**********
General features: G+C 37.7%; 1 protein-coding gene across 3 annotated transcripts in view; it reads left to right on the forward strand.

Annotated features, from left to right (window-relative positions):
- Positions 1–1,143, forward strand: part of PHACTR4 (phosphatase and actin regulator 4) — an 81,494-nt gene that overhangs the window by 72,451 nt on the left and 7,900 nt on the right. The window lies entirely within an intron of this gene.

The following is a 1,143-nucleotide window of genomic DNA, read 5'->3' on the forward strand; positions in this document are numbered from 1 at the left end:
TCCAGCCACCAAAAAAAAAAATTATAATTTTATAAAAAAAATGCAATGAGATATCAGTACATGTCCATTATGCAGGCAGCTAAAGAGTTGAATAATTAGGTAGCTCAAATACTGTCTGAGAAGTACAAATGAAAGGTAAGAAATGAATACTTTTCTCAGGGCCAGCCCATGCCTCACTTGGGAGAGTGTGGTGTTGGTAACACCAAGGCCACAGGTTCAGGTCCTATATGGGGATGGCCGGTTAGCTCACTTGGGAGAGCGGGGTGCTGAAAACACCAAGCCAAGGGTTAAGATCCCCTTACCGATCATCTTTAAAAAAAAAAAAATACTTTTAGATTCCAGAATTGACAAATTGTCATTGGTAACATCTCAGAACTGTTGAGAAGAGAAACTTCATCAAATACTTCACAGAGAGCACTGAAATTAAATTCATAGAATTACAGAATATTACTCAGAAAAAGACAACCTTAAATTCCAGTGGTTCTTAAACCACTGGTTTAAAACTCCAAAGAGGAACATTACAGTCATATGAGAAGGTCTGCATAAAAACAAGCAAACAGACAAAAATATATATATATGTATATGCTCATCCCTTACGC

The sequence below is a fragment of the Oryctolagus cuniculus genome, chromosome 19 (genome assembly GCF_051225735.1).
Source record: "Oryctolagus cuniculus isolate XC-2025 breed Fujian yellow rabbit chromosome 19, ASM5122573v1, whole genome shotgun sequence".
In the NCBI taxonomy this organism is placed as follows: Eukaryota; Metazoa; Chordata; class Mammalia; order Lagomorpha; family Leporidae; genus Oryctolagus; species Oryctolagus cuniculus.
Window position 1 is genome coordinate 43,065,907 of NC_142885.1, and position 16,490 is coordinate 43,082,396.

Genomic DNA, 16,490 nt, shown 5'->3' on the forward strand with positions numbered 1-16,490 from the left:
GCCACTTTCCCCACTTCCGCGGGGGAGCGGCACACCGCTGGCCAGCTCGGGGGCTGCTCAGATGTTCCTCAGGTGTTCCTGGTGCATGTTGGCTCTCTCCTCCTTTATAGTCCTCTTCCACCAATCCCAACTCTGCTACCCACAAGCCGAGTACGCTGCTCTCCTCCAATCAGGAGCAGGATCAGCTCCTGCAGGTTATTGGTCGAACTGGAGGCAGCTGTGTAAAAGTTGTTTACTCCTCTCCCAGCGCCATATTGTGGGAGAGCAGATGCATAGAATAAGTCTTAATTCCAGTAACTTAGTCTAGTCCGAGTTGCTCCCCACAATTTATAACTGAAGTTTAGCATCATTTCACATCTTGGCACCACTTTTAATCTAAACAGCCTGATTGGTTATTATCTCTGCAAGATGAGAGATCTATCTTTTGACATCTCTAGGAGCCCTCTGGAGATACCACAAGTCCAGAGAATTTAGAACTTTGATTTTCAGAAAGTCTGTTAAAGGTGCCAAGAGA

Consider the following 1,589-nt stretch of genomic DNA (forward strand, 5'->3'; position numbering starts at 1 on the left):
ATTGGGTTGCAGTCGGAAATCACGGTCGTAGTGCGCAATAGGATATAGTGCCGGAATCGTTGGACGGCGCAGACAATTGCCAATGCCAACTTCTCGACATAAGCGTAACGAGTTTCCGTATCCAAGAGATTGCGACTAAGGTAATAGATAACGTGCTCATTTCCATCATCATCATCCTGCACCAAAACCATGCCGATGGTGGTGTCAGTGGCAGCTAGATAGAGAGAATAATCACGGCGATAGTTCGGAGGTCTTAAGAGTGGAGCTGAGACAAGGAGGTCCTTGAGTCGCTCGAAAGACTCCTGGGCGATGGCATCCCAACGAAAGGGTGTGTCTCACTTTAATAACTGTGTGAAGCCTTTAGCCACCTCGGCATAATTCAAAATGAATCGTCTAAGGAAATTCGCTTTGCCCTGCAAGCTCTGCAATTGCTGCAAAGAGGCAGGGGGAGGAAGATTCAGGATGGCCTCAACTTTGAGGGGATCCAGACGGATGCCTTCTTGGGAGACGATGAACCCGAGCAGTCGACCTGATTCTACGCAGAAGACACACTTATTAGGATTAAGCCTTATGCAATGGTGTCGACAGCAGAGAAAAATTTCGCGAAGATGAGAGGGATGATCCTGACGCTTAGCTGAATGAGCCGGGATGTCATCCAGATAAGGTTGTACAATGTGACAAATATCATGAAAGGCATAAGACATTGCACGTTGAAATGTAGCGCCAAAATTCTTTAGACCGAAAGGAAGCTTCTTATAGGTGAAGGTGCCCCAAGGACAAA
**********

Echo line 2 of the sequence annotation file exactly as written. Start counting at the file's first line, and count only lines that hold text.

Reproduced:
Annotated features, from left to right (window-relative positions):